Hydraulically actuated double diaphragm pump heads now incorporate diaphragms made from either PTFE or stainless steel and are capable of handling pressures of up to a 1000 bar and above. Users are advised to seek out pump head designs that incorporate a diaphragm failure indicator as this leak-free pump head design will continue to provide continuous service even in the event of one diaphragm failing (Fig. 3).

Challenging applications

The options for high pressure transfer of hazardous fluids have traditionally been limited to reciprocating fixed stroke piston type positive displacement, high speed, or multi-stage centrifugal pumps. All these have their limitations, with respect to sealing, wear and consequent potential for leakage.

The availability of a hydraulically actuated, double diaphragm pump capable of handling pressures up to 1000 bar with leak-free operation, is changing this situation. Process diaphragm pumps can provide a smooth product flow across a wide operating range, including low speeds, and will accommodate the widest possible range of duties for all critical pressure processes. By employing low-maintenance reduction gears, energy consumption is reduced to the absolute minimum and almost silent operation is ensured.

Metering pumps are used for single point or multi-ingredient dosing throughout all areas of industry. Single point dosing typically involves the addition of a specific fluid accurately and in proportion on a continuous basis. Multiple liquid applications can be handled on a multi-head pump unit driven by a single motor, with the individual liquids metered independently to predetermined points in the process or brought together to create a blend. This application can involve a variety of fluids in any range of flows and proportions. Each of the fluid components is blended in correct proportions according to the recipe to obtain the desired mix.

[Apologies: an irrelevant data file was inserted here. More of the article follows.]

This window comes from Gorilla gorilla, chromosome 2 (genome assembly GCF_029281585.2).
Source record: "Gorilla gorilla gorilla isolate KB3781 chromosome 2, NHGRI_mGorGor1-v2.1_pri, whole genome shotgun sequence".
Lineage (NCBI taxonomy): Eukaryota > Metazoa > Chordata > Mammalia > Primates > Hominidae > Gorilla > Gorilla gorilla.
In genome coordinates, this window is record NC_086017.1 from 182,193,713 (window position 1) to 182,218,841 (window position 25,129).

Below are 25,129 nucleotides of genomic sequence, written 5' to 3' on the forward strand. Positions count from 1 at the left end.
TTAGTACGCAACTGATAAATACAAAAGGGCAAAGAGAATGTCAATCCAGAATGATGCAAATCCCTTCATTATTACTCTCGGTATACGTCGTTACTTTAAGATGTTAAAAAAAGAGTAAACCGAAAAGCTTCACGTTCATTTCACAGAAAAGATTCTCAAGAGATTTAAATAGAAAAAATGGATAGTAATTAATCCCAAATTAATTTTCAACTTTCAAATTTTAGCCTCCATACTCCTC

The changing requirements in process engineering are encouraging pump manufacturers to examine current technologies with a view to developing new techniques and materials. At the same time, there is a push for more economical and efficient dosing and proportioning systems.

The market for dosing and proportioning is very diverse and the demands of each industry are different. However, drawing on the experience gained in one industry and applying it to another has proved to be highly effective in the system design process. Although the basic concept of a dosing and proportioning system is standard, the pump manufacturer knows how and where its components are customized for each application. The onus, therefore, lies with ensuring that all available data can be considered to facilitate well engineered selections and solutions.

Steve Digby is with SPX Flow Technology, Brixworth, Northamptonshire, UK. www.spx.com